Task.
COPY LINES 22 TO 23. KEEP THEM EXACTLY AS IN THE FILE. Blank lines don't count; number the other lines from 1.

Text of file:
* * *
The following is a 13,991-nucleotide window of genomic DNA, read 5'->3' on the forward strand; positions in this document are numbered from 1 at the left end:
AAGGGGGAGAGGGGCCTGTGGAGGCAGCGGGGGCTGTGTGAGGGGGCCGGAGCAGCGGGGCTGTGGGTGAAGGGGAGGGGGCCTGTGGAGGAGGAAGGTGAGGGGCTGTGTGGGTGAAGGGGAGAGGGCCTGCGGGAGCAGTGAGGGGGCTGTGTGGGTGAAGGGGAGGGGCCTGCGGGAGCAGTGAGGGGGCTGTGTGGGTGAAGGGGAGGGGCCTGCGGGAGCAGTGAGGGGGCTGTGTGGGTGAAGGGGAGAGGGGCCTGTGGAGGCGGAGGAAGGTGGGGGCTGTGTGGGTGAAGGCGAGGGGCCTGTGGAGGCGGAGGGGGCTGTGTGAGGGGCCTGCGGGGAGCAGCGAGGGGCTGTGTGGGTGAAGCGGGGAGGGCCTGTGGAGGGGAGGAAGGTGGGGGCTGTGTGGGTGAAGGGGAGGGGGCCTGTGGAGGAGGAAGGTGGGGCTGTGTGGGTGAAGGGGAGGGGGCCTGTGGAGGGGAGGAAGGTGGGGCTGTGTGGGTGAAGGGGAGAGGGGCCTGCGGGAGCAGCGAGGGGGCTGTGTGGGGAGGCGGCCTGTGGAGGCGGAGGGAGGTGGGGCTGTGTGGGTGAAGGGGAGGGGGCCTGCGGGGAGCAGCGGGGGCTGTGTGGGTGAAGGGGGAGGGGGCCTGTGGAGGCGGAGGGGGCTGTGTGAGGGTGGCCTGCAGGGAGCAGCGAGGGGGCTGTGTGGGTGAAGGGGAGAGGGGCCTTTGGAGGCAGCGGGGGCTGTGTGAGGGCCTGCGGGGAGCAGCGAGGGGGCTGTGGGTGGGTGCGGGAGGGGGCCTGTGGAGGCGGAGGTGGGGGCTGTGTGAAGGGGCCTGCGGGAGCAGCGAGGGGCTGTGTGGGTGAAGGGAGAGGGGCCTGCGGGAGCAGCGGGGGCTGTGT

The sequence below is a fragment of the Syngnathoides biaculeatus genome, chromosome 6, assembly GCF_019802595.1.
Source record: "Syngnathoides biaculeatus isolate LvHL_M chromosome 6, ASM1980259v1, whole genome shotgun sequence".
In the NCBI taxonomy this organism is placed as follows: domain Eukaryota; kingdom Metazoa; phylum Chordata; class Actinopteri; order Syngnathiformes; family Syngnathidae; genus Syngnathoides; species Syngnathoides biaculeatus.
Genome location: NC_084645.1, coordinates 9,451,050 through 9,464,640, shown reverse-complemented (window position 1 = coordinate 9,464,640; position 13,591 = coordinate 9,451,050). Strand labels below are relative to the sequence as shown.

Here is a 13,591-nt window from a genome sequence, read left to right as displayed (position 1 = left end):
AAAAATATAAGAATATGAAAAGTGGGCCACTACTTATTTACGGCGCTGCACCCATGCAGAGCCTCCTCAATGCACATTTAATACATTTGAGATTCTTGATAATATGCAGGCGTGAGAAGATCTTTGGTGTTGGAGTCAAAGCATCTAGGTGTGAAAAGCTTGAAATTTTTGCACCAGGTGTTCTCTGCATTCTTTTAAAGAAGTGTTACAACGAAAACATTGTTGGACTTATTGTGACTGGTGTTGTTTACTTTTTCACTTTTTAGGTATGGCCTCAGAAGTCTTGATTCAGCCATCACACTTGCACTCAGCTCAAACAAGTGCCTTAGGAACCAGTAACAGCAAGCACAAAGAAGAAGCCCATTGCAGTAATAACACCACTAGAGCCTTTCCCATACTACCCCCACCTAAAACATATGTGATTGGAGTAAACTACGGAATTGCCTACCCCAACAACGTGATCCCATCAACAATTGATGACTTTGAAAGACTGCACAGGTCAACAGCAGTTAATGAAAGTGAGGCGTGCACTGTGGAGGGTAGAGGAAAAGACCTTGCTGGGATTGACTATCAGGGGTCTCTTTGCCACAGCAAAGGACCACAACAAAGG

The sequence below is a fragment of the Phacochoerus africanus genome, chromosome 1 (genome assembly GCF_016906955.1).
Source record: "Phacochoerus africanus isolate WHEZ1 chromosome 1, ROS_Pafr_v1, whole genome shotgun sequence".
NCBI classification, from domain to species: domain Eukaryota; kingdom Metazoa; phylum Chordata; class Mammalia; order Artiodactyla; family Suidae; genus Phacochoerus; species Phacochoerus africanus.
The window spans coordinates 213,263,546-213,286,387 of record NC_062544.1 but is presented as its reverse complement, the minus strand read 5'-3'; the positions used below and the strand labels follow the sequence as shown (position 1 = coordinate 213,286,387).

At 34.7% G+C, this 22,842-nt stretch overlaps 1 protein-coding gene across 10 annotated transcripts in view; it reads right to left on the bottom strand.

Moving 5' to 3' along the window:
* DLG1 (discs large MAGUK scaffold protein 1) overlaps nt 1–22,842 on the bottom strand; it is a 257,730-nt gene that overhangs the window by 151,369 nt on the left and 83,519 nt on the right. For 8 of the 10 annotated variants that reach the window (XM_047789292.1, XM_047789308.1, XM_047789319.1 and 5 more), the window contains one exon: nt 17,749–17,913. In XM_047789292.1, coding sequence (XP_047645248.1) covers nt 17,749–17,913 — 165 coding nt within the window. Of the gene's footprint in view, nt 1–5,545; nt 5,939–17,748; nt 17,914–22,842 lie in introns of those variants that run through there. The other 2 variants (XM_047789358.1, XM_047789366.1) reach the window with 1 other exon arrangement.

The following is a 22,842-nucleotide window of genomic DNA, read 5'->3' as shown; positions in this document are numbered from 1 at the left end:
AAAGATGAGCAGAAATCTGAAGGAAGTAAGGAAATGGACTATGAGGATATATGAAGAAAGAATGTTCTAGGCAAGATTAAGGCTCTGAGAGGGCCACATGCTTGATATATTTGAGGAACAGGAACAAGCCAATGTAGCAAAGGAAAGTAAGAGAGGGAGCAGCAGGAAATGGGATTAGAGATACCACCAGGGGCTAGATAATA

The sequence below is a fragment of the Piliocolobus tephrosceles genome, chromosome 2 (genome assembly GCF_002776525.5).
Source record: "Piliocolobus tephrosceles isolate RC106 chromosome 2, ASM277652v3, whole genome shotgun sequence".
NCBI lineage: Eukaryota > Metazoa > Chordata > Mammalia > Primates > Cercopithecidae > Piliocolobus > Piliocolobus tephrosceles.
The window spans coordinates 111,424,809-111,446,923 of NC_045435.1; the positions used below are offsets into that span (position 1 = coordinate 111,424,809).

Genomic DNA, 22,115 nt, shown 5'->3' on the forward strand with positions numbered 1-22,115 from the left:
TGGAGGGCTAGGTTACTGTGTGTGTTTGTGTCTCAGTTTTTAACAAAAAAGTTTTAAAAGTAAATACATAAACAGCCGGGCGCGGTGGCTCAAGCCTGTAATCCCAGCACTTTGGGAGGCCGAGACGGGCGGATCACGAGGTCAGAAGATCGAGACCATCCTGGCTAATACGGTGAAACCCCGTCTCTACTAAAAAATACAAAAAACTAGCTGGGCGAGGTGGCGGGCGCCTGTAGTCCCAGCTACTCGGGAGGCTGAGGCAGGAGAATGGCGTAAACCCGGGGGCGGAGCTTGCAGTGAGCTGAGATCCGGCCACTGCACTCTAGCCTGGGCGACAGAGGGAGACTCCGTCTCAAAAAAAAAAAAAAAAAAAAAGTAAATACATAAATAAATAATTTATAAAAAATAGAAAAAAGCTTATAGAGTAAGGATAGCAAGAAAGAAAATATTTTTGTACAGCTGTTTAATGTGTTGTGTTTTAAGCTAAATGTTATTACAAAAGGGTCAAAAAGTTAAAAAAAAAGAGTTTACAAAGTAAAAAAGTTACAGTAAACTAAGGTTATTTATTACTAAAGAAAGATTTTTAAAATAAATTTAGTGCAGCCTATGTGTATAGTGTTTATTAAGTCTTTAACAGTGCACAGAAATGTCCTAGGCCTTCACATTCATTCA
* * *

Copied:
Genomic DNA, 22,115 nt, shown 5'->3' on the forward strand with positions numbered 1-22,115 from the left:
TGGAGGGCTAGGTTACTGTGTGTGTTTGTGTCTCAGTTTTTAACAAAAAAGTTTTAAAAGTAAATACATAAACAGCCGGGCGCGGTGGCTCAAGCCTGTAATCCCAGCACTTTGGGAGGCCGAGACGGGCGGATCACGAGGTCAGAAGATCGAGACCATCCTGGCTAATACGGTGAAACCCCGTCTCTACTAAAAAATACAAAAAACTAGCTGGGCGAGGTGGCGGGCGCCTGTAGTCCCAGCTACTCGGGAGGCTGAGGCAGGAGAATGGCGTAAACCCGGGGGCGGAGCTTGCAGTGAGCTGAGATCCGGCCACTGCACTCTAGCCTGGGCGACAGAGGGAGACTCCGTCTCAAAAAAAAAAAAAAAAAAAAAGTAAATACATAAATAAATAATTTATAAAAAATAGAAAAAAGCTTATAGAGTAAGGATAGCAAGAAAGAAAATATTTTTGTACAGCTGTTTAATGTGTTGTGTTTTAAGCTAAATGTTATTACAAAAGGGTCAAAAAGTTAAAAAAAAAGAGTTTACAAAGTAAAAAAGTTACAGTAAACTAAGGTTATTTATTACTAAAGAAAGATTTTTAAAATAAATTTAGTGCAGCCTATGTGTATAGTGTTTATTAAGTCTTTAACAGTGCACAGAAATGTCCTAGGCCTTCACATTCATTCA